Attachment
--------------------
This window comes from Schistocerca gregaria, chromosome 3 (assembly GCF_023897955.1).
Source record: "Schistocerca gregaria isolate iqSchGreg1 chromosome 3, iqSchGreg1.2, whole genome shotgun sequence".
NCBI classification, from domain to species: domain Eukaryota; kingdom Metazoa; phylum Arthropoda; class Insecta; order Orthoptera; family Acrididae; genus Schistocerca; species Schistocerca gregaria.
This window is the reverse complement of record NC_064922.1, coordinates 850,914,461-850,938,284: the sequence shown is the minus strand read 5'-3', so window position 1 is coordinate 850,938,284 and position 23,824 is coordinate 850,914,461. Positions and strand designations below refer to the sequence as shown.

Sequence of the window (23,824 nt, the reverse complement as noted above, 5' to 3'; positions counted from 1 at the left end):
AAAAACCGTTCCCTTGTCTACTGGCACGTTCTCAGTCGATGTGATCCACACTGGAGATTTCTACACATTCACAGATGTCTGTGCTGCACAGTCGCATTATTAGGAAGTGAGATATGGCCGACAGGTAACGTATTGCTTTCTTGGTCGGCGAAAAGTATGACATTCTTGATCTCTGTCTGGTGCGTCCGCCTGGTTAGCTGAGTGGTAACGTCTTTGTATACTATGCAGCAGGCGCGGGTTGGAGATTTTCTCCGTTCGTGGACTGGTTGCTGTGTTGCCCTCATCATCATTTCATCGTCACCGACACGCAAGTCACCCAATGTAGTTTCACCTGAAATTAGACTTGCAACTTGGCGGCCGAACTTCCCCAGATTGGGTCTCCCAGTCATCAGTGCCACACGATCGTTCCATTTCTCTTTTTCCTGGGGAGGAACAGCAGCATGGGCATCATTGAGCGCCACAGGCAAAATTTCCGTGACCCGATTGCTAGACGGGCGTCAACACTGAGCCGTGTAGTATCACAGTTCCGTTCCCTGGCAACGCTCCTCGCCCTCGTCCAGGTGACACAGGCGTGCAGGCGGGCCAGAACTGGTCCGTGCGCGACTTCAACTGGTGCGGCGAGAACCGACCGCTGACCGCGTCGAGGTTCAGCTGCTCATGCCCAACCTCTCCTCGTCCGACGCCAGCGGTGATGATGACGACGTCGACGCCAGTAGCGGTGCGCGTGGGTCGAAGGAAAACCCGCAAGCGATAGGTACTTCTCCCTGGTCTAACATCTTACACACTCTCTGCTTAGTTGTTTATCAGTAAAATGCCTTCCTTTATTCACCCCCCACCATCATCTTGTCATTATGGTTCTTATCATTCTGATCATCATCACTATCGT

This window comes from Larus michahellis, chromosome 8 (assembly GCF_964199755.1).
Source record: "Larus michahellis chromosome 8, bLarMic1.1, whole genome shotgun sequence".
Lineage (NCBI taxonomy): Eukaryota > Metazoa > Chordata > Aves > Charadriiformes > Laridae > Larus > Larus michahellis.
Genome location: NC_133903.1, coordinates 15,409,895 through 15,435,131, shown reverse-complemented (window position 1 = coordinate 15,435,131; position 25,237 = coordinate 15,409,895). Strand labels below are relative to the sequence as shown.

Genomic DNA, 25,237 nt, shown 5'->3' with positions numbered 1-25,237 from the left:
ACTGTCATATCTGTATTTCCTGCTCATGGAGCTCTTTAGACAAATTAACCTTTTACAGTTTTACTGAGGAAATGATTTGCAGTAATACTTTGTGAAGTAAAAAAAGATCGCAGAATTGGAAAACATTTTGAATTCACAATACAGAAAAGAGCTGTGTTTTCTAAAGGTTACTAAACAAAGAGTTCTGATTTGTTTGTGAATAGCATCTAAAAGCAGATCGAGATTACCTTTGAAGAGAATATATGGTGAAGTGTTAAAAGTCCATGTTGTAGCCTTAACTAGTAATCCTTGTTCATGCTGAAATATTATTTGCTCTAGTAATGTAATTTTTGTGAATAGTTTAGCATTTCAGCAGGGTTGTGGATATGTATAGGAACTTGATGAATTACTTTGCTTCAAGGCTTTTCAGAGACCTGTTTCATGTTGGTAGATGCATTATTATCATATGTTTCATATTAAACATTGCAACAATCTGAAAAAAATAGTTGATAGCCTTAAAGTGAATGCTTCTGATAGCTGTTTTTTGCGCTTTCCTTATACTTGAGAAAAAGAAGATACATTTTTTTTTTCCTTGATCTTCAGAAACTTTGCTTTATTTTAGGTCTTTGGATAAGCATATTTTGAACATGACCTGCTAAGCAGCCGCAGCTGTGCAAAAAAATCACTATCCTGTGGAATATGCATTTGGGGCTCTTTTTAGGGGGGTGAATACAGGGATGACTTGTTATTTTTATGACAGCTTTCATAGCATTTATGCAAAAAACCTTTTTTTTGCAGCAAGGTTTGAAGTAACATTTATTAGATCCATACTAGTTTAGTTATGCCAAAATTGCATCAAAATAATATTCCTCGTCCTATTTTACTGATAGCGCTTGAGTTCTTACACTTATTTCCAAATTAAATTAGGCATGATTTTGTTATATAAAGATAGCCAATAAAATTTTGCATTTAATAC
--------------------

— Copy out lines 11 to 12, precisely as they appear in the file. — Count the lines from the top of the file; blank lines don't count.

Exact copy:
Genomic DNA, 25,237 nt, shown 5'->3' with positions numbered 1-25,237 from the left:
ACTGTCATATCTGTATTTCCTGCTCATGGAGCTCTTTAGACAAATTAACCTTTTACAGTTTTACTGAGGAAATGATTTGCAGTAATACTTTGTGAAGTAAAAAAAGATCGCAGAATTGGAAAACATTTTGAATTCACAATACAGAAAAGAGCTGTGTTTTCTAAAGGTTACTAAACAAAGAGTTCTGATTTGTTTGTGAATAGCATCTAAAAGCAGATCGAGATTACCTTTGAAGAGAATATATGGTGAAGTGTTAAAAGTCCATGTTGTAGCCTTAACTAGTAATCCTTGTTCATGCTGAAATATTATTTGCTCTAGTAATGTAATTTTTGTGAATAGTTTAGCATTTCAGCAGGGTTGTGGATATGTATAGGAACTTGATGAATTACTTTGCTTCAAGGCTTTTCAGAGACCTGTTTCATGTTGGTAGATGCATTATTATCATATGTTTCATATTAAACATTGCAACAATCTGAAAAAAATAGTTGATAGCCTTAAAGTGAATGCTTCTGATAGCTGTTTTTTGCGCTTTCCTTATACTTGAGAAAAAGAAGATACATTTTTTTTTTCCTTGATCTTCAGAAACTTTGCTTTATTTTAGGTCTTTGGATAAGCATATTTTGAACATGACCTGCTAAGCAGCCGCAGCTGTGCAAAAAAATCACTATCCTGTGGAATATGCATTTGGGGCTCTTTTTAGGGGGGTGAATACAGGGATGACTTGTTATTTTTATGACAGCTTTCATAGCATTTATGCAAAAAACCTTTTTTTTGCAGCAAGGTTTGAAGTAACATTTATTAGATCCATACTAGTTTAGTTATGCCAAAATTGCATCAAAATAATATTCCTCGTCCTATTTTACTGATAGCGCTTGAGTTCTTACACTTATTTCCAAATTAAATTAGGCATGATTTTGTTATATAAAGATAGCCAATAAAATTTTGCATTTAATAC